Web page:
My question regards to the Schur complement lemma. Consider the matrix $M=\left( \begin{array}{cc} A & B\\\ B^T & C \end{array}\right) $.

According to the lemma $M\geq0$ iff $C>0$ and $A-BC^{-1}B^T\geq 0$.

In my current research I'm working on an optimization problem over a domain of matrices; I'm trying to convert this optimization problem into it's convex form. In order to do so I need a similar relation for negative definite matrices. Can the Schur complement lemma be extended to the case of negative definite matrices? And if so, how? Namely, is it true that for a matrix $M$ of the same structure we have $M\leq 0$ iff $C<0$ and $A-BC^{-1}B^T\leq 0$?

Another similar but different problem I have regards to the following non-convex (nor linear) constraint: $A-BC^{-1}B^T\leq 0$ and $A\geq 0$. Is there some way such constraints can be converted to an equivalent constraint which is linear in these variables? For example the two constraints $A-BC^{-1}B^T\geq 0$ and $C> 0$ can be simply converted to $M\geq 0$ using the Schur complement lemma. The new constraint $M\geq 0$ is equivalent to the two old ones and is indeed linear in the matrices $A,B,C$. I'm looking for a way to do something similar to this for my case.

Thank you all in advance,

Best regards!

  • 3
    $\begingroup$ A matrix $N$ is positive semidefinite if and only if $-N$ is negative semidefnite. $\endgroup$ Jan 4 '13 at 13:48

This should be a comment, but I can not yet post comments.

You got Schur's complement lemma wrong, the matrix $$\left(\begin{array}{cc} 1 & 1 \newline 1 & -1 \end{array}\right)$$ satisfies you conditions, $A=1\ge 0$ and $A-BC^{-1}B^T=1-(-1)\ge 0$, but it is clearly not positive semi-definite. Replace the first condition by $C > 0$ (see also http://en.wikipedia.org/wiki/Schur_complement).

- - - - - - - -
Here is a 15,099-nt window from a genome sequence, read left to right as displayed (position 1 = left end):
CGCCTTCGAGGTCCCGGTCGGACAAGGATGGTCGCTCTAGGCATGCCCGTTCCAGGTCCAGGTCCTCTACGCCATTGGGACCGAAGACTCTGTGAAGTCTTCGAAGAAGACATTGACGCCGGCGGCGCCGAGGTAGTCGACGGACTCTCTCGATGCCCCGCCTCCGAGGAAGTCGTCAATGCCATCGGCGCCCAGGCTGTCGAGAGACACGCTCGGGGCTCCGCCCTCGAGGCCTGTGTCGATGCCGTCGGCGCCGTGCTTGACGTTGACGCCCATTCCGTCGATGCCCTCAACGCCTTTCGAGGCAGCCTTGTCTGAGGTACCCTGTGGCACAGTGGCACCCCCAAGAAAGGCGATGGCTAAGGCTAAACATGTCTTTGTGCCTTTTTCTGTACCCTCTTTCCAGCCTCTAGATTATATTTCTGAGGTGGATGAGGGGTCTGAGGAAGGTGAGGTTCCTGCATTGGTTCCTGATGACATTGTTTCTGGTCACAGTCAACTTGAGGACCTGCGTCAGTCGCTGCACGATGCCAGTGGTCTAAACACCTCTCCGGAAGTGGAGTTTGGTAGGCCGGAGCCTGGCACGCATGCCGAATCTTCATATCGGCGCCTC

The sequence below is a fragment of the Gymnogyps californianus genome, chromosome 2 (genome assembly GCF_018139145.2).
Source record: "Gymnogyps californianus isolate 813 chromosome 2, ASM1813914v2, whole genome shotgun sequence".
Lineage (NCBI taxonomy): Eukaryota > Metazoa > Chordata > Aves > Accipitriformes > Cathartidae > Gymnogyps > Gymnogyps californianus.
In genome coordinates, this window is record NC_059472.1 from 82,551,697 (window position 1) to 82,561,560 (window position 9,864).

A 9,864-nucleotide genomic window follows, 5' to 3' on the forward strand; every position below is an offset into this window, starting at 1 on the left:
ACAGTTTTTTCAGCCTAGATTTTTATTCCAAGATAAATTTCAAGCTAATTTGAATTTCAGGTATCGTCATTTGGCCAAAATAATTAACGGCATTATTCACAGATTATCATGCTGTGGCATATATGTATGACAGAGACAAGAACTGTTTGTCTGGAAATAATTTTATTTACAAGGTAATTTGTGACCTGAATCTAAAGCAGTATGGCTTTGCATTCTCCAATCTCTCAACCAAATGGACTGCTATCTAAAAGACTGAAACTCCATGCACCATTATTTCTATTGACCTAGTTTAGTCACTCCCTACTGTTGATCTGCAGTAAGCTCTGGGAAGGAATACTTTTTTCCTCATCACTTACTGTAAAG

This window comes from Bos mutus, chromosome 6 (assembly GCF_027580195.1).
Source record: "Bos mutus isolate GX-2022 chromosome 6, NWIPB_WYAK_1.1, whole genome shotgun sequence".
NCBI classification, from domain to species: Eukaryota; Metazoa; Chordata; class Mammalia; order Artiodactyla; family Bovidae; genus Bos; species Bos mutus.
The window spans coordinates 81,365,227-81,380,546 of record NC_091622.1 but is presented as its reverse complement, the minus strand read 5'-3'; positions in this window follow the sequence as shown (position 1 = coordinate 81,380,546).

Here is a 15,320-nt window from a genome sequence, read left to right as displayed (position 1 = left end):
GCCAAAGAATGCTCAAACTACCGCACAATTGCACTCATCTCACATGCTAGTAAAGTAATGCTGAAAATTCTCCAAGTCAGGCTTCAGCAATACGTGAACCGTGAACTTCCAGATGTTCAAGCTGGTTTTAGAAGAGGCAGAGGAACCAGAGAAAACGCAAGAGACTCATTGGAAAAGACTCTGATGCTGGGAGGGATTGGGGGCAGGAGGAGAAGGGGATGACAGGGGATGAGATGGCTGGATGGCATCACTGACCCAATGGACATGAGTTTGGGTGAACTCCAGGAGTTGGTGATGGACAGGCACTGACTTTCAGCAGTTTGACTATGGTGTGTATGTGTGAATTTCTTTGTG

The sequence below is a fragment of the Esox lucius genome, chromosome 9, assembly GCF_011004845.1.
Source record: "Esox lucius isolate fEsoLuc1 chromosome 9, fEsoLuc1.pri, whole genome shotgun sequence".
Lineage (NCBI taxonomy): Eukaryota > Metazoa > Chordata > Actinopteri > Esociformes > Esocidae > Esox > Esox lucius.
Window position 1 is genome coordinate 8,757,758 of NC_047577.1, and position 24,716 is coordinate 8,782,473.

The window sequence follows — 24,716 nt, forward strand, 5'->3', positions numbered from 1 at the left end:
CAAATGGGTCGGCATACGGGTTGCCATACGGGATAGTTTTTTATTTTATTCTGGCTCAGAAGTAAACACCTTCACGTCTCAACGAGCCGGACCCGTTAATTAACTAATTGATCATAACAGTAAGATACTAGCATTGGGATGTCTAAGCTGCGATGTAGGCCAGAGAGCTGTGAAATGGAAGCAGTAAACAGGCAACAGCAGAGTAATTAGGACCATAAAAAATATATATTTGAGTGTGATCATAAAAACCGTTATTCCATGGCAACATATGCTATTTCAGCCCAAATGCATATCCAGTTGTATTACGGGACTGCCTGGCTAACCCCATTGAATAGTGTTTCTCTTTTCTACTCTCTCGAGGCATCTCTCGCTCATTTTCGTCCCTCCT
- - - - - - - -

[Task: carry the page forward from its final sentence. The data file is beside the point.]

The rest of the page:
Then Chris Godsil's comment shows that the answer to your first question is yes.

  • $\begingroup$ Actually, with $C>0$, since we need to invert it. $\endgroup$ Jan 4 '13 at 17:51
  • $\begingroup$ Yep, you are right, thanks. I will edit my post. $\endgroup$
    – Uwe Franz
    Jan 4 '13 at 18:51
  • $\begingroup$ Ohh I'm sorry, I accidentally mixed the two version of the lemma. I've edited the original question and now I think it's fine; thanks for the remark! So you say that $M\leq 0$ iff $C<0$ and $A-BC^{-1}B^T$ holds? Any ideas regarding the second question? Thanks again! $\endgroup$
    – AD1984
    Jan 4 '13 at 20:34
  • $\begingroup$ Thank you. By the way, why is it important to have $C>0$ (or $C<0$ for the negative version) in order to use the lemma? Why isn't $C\neq 0$ enough? I ask it since we do not demand anything regarding the matrices $A$ and $B$ as far as non-negativeness, but we do demand it for $C$. Why is that? $\endgroup$
    – AD1984
    Jan 5 '13 at 21:58
  • 1
    $\begingroup$ Good point, M≥0 does not imply C>0, take, e.g. M=0, that's a positive semi-definite matrix. It implies only A≥0 and C≥0. But if one of A and C is stricly positive and therefore invertible, them M≥0 is equivalent to the other condition involving its inverse. See the Wikipedia article. $\endgroup$
    – Uwe Franz
    Jan 5 '13 at 23:17

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